verb (used with object),char·ac·ter·ized,char·ac·ter·iz·ing.
to mark or distinguish as a characteristic; be a characteristic of: Rich metaphors characterize his poetry.
to describe the character or individual quality of: He characterized her in a few well-chosen words.
to attribute character to: to characterize him as a coward.
Also especially British, char·ac·ter·ise.
Origin of characterize
1585–95; < Medieval Latincharactērizāre < Greekcharaktērízein. See character, -ize
Related formschar·ac·ter·iz·a·ble, adjectivechar·ac·ter·iz·er, nounmis·char·ac·ter·ize, verb (used with object),mis·char·ac·ter·ized,mis·char·ac·ter·iz·ing.non·char·ac·ter·ized, adjectivere·char·ac·ter·ize, verb (used with object),re·char·ac·ter·ized,re·char·ac·ter·iz·ing.un·char·ac·ter·ized, adjectivewell-char·ac·ter·ized, adjective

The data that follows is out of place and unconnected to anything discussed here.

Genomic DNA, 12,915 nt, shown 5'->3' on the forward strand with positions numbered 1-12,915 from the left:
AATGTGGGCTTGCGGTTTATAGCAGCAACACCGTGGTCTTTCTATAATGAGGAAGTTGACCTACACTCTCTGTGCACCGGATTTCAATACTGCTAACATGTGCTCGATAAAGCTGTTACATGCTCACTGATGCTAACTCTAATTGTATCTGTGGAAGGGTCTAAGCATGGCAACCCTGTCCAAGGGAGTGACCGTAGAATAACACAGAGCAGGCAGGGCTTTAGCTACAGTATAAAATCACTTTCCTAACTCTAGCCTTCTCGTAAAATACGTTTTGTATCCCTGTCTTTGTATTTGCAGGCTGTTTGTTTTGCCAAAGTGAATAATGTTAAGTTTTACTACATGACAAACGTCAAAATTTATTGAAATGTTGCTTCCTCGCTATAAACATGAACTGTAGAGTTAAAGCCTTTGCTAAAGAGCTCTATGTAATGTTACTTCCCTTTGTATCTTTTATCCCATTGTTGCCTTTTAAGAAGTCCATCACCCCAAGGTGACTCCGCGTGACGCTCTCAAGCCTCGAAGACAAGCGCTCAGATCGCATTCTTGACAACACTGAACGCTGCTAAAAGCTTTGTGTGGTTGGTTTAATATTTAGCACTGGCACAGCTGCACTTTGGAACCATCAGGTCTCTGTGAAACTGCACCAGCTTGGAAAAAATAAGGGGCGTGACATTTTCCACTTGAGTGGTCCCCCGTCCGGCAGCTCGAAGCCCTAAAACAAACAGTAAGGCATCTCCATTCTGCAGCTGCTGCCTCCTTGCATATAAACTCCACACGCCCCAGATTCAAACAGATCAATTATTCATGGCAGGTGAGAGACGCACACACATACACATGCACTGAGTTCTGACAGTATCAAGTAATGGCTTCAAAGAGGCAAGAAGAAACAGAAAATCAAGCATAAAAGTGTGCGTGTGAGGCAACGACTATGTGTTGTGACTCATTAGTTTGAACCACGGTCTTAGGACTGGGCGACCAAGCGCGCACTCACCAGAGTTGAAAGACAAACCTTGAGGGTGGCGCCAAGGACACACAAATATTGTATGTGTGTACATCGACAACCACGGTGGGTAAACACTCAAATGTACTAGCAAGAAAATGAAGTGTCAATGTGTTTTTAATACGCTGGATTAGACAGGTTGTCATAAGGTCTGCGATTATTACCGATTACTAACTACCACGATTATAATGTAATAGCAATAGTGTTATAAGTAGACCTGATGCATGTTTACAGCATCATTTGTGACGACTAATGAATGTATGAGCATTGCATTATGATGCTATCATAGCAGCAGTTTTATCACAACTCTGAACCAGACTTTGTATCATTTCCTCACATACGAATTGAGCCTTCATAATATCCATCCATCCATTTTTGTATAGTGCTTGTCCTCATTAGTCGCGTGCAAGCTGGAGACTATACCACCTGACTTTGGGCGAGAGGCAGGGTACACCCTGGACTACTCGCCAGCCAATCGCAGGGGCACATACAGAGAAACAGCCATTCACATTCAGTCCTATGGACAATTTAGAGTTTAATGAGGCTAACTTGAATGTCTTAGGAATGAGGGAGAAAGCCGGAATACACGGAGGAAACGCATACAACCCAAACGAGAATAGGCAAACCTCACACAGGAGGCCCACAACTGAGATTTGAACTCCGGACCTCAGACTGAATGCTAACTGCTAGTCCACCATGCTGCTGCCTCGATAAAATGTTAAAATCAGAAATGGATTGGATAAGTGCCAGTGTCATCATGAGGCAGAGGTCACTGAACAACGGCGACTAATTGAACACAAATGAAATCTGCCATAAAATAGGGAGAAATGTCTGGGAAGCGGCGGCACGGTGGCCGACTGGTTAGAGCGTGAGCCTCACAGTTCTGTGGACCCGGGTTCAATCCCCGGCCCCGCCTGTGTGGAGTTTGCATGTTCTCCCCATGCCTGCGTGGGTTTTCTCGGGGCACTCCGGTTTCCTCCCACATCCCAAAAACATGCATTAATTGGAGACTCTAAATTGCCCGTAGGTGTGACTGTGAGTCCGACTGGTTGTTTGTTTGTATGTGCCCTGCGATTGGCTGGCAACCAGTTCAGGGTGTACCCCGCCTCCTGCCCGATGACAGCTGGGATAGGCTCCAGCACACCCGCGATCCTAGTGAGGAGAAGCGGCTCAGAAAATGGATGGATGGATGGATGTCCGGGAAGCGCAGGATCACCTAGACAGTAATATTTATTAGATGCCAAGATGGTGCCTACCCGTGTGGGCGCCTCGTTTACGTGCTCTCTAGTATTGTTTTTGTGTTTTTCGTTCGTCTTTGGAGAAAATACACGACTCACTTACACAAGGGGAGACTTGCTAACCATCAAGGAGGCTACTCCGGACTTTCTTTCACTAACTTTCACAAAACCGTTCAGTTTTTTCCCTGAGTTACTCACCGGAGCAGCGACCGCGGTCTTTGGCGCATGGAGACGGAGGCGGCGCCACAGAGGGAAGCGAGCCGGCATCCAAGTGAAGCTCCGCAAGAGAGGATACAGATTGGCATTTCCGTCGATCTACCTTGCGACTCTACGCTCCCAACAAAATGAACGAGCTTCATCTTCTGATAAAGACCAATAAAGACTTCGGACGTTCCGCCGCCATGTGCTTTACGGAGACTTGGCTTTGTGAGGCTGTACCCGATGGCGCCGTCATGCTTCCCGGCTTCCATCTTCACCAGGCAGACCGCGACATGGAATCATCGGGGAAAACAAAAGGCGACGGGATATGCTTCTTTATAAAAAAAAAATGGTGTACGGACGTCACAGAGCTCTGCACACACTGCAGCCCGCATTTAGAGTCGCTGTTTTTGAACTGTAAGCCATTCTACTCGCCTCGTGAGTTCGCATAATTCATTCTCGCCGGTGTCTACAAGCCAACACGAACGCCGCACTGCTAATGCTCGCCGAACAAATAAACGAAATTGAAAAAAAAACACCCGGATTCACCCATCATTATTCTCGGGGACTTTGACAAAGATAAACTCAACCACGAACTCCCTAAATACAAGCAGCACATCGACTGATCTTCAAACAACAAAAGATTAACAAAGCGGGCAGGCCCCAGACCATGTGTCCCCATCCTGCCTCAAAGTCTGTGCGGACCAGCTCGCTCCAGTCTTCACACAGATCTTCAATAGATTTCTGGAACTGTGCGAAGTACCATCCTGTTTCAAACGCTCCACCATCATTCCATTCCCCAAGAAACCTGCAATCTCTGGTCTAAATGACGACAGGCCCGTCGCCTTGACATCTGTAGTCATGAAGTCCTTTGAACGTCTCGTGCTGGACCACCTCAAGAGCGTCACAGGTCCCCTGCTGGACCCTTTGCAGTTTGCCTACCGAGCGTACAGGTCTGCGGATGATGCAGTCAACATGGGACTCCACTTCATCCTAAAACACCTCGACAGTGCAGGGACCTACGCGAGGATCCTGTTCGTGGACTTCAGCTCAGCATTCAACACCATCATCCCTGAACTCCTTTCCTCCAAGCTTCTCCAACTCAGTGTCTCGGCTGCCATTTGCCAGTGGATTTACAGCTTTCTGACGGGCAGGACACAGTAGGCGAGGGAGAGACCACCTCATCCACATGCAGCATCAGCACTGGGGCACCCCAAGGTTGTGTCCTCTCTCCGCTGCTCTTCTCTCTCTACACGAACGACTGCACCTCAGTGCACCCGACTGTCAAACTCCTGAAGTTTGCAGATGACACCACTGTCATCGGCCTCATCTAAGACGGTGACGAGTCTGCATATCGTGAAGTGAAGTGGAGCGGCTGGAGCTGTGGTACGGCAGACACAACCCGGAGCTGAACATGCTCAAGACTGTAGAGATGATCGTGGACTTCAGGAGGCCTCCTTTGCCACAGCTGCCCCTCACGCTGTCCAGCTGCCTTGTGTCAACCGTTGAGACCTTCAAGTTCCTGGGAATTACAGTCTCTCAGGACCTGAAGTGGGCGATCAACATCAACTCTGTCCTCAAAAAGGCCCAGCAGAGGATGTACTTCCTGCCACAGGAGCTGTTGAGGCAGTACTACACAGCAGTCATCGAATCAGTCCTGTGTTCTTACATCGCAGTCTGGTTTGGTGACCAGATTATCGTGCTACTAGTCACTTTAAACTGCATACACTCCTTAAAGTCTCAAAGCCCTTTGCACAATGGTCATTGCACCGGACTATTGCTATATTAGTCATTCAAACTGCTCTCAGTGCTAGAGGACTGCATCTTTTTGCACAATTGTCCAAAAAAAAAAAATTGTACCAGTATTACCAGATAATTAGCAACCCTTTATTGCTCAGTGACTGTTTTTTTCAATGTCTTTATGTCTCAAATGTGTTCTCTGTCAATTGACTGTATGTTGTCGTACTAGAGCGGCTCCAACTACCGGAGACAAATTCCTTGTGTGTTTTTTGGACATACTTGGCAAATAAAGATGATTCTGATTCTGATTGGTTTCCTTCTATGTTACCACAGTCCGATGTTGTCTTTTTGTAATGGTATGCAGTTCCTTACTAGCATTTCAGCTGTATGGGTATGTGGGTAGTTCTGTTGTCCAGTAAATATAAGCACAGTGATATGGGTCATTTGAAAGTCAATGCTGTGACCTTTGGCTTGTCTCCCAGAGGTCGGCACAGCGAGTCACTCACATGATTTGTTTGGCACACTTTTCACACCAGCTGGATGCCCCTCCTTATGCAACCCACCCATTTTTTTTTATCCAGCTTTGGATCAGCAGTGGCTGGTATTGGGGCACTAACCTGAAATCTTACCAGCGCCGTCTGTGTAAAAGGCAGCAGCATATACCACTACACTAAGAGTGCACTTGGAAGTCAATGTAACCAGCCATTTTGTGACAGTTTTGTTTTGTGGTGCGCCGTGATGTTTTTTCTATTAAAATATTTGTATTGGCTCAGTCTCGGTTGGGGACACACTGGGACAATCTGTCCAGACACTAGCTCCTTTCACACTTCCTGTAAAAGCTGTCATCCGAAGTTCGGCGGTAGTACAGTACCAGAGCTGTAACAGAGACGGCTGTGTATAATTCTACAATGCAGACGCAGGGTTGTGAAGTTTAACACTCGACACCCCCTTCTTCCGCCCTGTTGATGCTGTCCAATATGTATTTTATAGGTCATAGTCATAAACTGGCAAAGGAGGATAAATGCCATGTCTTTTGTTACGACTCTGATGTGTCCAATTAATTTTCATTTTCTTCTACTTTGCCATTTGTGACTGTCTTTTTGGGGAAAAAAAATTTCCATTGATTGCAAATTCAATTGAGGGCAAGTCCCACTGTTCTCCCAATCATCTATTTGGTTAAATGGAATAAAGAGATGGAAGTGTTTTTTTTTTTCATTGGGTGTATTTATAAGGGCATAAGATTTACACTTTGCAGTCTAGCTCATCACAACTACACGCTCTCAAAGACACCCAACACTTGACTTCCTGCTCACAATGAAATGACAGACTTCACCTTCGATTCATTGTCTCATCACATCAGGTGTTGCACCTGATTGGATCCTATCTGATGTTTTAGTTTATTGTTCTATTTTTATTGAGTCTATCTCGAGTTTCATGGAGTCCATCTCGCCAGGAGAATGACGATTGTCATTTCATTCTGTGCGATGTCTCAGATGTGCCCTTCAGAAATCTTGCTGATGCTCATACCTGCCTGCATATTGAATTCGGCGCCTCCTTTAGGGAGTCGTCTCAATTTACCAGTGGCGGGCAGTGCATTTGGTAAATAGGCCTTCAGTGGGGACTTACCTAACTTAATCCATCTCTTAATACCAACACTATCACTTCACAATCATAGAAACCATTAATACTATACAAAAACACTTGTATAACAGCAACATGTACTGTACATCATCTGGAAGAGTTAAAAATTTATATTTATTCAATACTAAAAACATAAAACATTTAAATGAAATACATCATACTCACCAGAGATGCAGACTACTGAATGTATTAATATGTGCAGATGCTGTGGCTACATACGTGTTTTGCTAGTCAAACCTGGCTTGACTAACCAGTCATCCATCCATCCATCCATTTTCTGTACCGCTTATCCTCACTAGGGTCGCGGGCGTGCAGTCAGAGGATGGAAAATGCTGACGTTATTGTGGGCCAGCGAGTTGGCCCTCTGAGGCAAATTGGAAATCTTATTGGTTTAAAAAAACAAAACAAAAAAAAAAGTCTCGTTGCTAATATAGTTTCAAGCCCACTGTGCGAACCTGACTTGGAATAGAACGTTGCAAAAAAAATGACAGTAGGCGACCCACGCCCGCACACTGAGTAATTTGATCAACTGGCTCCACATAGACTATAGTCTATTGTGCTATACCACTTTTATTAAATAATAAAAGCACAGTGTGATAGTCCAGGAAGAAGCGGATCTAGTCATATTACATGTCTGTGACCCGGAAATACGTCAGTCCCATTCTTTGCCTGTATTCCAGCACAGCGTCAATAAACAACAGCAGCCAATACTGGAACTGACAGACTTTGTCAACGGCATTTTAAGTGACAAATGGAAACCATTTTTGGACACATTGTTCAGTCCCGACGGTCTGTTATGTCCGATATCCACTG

1590s, "to engrave, write," back-formation from characterization, or else from Medieval Latin characterizare, from Greek kharakterizein "to designate by a characteristic mark," from kharakter (see character). Meaning "to describe the qualities of" is recorded from 1630s; that of "to be characteristic" is from 1744. Related: Characterized; characterizing.